The Laneway Festival in Melbourne is again honoured to present a stage named for one of our local music heroes, Dean Turner, and proud to be supporting the Yiriman Project in his name.

Since 2011, you have raised over $250,000 which goes directly into programs devoted to helping Aboriginal youth in the Kimberley region (including a devastating suicide rate of 1 in 1,200) by taking them ‘back to Country’ in the company of their Elders, where they can begin to reconnect with their culture and strengthen their sense of identity. The Elders saw the need for a way in which youth could separate themselves from negative influences and, through the care and guidance of older generations, reconnect with their culture in remote and culturally significant places. This strategy of cultural healing from within the community has proven successful again and again in the 13 year history of the program and resulted in Yiriman winning the Reconciliation Australia 2012 Indigenous Governance Award (IGA) for outstanding examples of Indigenous governance in a non-incorporated initiative or project.

This year, thanks to your ongoing help, we were able to provide Yiriman with more funds to continue their great work.

Dean Turner passed away in August 2009 after a long courageous battle with an extremely rare form of cancer. As bass player and co-founder of Magic Dirt, Dean was deeply devoted to and passionate about music which was always evident in his energetic and enthusiastic stage presence. He was a unique individual with a beautiful soul and is a huge inspiration to many musicians. He provided his vast knowledge and support with humility, grace and integrity throughout his role as a songwriter, musician and producer. Dean worked tirelessly because music was one of the greatest joys in his life; he selflessly championed Australian music, was focused on encouraging young bands and hosted music workshops for secondary schools nationally. He was particularly generous with his time and advice and had a profound effect on people, always leaving a warm and inspired feeling.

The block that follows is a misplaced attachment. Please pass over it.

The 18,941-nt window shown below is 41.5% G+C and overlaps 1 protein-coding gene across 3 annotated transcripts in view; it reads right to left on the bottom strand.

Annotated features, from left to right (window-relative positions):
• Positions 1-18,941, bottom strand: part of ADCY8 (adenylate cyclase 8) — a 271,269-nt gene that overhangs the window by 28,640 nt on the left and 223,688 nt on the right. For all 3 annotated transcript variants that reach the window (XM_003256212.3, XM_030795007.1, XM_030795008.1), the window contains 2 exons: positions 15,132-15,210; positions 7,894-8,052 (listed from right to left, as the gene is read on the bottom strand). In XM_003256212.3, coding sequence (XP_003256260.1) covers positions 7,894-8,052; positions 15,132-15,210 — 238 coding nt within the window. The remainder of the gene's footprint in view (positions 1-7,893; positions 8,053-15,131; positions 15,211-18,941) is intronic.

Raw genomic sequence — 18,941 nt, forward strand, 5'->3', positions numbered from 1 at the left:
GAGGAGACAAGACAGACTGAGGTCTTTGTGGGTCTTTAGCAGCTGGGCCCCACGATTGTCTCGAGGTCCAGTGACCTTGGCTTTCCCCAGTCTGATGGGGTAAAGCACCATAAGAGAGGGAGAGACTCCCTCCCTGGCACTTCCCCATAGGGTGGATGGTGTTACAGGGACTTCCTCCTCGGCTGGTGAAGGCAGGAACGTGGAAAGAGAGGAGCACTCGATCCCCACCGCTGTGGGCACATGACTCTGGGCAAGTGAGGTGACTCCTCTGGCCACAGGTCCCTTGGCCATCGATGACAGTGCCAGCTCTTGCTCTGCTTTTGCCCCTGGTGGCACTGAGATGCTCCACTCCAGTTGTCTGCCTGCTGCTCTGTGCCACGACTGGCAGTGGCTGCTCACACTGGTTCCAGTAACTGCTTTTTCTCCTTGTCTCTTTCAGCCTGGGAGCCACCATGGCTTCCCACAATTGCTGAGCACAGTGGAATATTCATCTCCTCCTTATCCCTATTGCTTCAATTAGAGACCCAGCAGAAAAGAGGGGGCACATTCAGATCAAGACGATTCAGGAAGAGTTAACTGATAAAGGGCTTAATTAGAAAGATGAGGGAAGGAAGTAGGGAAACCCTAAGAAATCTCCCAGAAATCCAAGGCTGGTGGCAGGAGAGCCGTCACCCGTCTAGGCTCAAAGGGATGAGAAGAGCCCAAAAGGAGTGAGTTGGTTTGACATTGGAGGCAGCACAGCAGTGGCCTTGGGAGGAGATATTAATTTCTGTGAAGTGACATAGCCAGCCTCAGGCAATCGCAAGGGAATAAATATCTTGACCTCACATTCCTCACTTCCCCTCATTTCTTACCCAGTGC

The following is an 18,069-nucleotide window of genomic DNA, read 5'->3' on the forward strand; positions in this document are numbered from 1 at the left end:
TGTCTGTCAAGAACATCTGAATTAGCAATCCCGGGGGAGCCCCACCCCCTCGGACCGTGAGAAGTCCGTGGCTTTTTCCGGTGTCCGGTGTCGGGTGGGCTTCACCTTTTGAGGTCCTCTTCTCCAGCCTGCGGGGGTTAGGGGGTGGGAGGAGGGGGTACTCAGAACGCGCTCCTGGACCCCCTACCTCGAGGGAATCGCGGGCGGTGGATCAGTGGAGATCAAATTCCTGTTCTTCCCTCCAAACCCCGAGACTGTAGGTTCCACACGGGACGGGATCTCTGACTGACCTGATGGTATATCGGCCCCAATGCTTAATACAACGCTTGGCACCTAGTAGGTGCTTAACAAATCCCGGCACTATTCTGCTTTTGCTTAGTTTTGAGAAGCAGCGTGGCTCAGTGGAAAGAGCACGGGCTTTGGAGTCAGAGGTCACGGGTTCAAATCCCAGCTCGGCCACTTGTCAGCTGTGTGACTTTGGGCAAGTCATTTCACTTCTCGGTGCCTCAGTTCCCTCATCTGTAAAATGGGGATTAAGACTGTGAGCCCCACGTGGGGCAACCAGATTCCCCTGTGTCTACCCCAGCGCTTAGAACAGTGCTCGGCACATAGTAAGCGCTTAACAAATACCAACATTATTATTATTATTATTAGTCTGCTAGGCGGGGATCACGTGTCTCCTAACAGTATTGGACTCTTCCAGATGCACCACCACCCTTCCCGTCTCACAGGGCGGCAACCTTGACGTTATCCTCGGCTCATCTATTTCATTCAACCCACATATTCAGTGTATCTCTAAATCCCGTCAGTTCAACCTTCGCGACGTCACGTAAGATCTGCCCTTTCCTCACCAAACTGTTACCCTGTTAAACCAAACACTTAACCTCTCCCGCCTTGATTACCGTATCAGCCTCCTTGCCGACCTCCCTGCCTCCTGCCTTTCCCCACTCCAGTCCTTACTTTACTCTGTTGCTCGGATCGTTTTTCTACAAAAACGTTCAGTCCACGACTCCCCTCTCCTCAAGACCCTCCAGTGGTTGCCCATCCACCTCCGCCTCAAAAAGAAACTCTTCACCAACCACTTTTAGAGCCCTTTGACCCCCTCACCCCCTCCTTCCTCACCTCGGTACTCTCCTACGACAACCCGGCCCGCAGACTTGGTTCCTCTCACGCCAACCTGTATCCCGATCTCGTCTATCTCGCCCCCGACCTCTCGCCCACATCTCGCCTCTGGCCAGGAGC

The Dean Turner stage is an ongoing collaboration we will undertake with Dean˙s wife, Linda Bosidis, and their two girls, Charlie and Evie. We ask that everyone has Dean in their thoughts while enjoying the incredible acts that we have curated on this stage. Further to that, in consultation with Linda, we are proud to be supporting the Yiriman Project.

Dean was a lover of live music, a great friend, a true inspiration and leader in the local music scene. Our goal is to remember our friend as we are celebrating what he loved most: his family, friends and incredible music.

Violent Soho, one of the bands Dean managed while also producing their debut LP We Don’t Belong Here, returned to the Laneway line-up in 2016. The band honoured him in their own special way when they appeared on the Dean Turner Stage in Melbourne. Check out some of the photos Violent Soho personally captured throughout Laneway 2016 here.


The Yiriman Project was conceived and developed by the Elders from four Kimberly language groups: Nyikina, Mangala, Karajarri and Walmajarri. These old people were concerned for their young people about issues of self-harm, substance abuse and loss of cultural identity, and saw the need for a place where youth could separate themselves from negative influences, and reconnect with their culture in a remote and culturally significant place. Through this reconnection young people would gain strength and resilience, and build positive stories which they could take with them back to their towns and communities.